While European allies and partners have also grown increasingly concerned with the threats posed by China’s rise and growing U.S.-China competition, they have a more diverse set of concerns compared to their Asian and Australian counterparts. European experts view Russia, not China, as the most significant challenge to regional strategic stability given the direct threat Moscow poses to the continent, and relatedly view the erosion of global arms control treaties in recent years as gravely impacting Europe’s strategic interests. As such, European experts express concerns that U.S.-China strategic competition might reduce the incentives for Washington to accept constraints on its own nuclear and conventional capabilities with an eye on China, which could in turn diminish the prospects for arms control with Russia. Experts from the United Kingdom and France also make the case that significant shifts in U.S. declaratory policy, such as a move toward a no-first-use or sole-purpose pledge, as a means to reassure Beijing would raise alarm in many European capitals. They reason that such changes may need to be compensated by major investments and deployments of nonnuclear capabilities, which could prove to be politically more escalatory than maintaining the status quo.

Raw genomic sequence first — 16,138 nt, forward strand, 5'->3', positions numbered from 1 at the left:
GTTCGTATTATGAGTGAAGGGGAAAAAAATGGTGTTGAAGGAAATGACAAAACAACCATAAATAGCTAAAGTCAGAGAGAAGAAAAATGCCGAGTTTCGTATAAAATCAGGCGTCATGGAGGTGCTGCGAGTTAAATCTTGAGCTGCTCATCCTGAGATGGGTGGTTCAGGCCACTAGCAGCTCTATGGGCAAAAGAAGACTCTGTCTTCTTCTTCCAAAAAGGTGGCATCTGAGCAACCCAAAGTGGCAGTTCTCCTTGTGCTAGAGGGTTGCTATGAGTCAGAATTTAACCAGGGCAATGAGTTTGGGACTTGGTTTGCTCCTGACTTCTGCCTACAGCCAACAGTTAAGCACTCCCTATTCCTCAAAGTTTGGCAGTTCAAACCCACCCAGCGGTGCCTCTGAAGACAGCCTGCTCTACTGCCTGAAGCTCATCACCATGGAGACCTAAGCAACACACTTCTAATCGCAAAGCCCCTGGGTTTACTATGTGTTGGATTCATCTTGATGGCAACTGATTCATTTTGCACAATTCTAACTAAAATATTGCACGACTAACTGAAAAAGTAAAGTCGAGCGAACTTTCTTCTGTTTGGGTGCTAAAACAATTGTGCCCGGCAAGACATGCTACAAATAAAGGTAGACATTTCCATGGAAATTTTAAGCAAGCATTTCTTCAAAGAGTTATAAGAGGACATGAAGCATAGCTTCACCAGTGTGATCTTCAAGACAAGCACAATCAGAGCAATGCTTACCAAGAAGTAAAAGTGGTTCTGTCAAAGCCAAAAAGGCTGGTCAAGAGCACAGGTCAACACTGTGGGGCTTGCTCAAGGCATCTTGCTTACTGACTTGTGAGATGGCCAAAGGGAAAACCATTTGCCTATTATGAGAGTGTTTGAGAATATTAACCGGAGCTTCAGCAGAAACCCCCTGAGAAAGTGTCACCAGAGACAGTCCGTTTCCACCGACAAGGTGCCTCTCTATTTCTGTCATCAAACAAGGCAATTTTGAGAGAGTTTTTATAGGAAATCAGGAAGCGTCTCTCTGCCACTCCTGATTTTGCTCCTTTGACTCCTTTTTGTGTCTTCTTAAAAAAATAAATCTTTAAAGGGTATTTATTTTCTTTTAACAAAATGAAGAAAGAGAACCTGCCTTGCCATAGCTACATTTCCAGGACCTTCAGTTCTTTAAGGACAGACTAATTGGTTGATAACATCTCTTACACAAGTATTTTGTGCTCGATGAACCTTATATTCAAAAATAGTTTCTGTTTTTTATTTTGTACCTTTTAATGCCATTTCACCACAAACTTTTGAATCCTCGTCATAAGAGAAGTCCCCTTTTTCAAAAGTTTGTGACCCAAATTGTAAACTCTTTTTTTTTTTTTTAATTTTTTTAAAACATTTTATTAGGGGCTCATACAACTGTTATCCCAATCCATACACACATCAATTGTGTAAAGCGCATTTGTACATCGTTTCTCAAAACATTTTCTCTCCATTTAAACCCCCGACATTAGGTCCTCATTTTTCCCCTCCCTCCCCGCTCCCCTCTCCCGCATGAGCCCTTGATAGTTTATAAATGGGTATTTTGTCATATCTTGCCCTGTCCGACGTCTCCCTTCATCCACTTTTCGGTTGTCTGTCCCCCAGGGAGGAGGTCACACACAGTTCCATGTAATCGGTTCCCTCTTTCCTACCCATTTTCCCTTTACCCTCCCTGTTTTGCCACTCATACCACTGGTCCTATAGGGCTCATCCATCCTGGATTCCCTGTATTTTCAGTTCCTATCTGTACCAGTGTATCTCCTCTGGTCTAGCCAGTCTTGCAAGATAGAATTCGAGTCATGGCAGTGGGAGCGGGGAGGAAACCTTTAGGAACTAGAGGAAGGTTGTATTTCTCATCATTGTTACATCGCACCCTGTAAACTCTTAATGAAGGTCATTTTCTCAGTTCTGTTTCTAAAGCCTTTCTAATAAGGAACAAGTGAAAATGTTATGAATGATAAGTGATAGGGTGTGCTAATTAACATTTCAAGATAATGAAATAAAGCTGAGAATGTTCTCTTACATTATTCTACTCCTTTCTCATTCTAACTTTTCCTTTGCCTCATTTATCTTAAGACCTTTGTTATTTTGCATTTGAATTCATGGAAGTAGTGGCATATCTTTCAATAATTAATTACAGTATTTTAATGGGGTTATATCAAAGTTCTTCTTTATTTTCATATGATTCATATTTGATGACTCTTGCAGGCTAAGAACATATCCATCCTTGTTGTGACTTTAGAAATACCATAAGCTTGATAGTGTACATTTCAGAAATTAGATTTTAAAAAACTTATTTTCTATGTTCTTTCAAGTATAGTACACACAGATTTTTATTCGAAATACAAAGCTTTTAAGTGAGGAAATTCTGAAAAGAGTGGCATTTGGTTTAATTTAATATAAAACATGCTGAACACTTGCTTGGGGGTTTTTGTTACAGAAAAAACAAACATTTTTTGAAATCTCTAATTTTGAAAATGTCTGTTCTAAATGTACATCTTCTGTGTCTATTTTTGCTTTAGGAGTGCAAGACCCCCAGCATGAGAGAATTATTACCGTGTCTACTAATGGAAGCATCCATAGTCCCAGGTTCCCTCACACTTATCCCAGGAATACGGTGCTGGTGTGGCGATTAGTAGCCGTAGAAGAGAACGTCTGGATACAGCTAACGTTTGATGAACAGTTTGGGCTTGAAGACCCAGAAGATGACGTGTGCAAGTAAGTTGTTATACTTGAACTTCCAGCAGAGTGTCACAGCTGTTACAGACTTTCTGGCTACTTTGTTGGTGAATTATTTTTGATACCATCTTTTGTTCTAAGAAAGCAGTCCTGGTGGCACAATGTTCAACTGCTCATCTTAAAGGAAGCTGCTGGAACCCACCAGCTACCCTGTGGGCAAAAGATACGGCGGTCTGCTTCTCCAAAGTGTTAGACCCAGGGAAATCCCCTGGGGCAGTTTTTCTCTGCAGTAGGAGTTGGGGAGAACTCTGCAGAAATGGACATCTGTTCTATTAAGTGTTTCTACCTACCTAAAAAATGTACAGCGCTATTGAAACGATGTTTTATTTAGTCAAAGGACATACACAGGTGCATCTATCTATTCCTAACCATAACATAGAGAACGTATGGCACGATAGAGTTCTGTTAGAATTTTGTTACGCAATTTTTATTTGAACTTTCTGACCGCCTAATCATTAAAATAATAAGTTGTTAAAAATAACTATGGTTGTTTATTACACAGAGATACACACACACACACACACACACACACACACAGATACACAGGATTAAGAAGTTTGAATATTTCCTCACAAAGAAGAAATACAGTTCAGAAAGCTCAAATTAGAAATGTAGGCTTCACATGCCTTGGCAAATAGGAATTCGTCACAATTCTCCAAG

While U.S. allies and partners have diverse interests and preferences,there is a broad consensus that Washington should seek to advance practical measures with Beijing to reduce the risks of military confrontation and enhance strategic stability, while avoiding symbolic measures that could undercut the credibility of U.S. extended deterrence commitments and inadvertently generate negative impacts on regional and global strategic stability.

What concrete steps can the United States and its allies and partners take in the near term to strengthen regional and global strategic stability?

There are a number of near-term steps Washington and its allies and partners can take to lay the groundwork for strengthening strategic stability between the United States and China.

  • First, the United States should:
    • Identify issue areas and domains where misperceptions and/or the lack of rules and norms are exacerbating strategic risks;
    • Examine existing U.S.-China risk-reduction and crisis-management mechanisms, such as codes of conduct, hotlines and channels of communication to evaluate their effectiveness to date and discuss ways to improve and expand upon such mechanisms; and
    • Explore arms control measures that could be pursued with China, including restraint measures the United States is willing to embrace and reciprocal measures it would seek from China in return.
  • The next step should involve consultations with allies and partners to share the outcome of such reviews, to solicit their views and concerns, and to discuss potential measures to be pursued before approaching Beijing.
  • Finally, the United States should engage China in both bilateral and multilateral settings to advance stability-enhancing measures that can serve as guardrails for the two states to compete and coexist peacefully in the years ahead.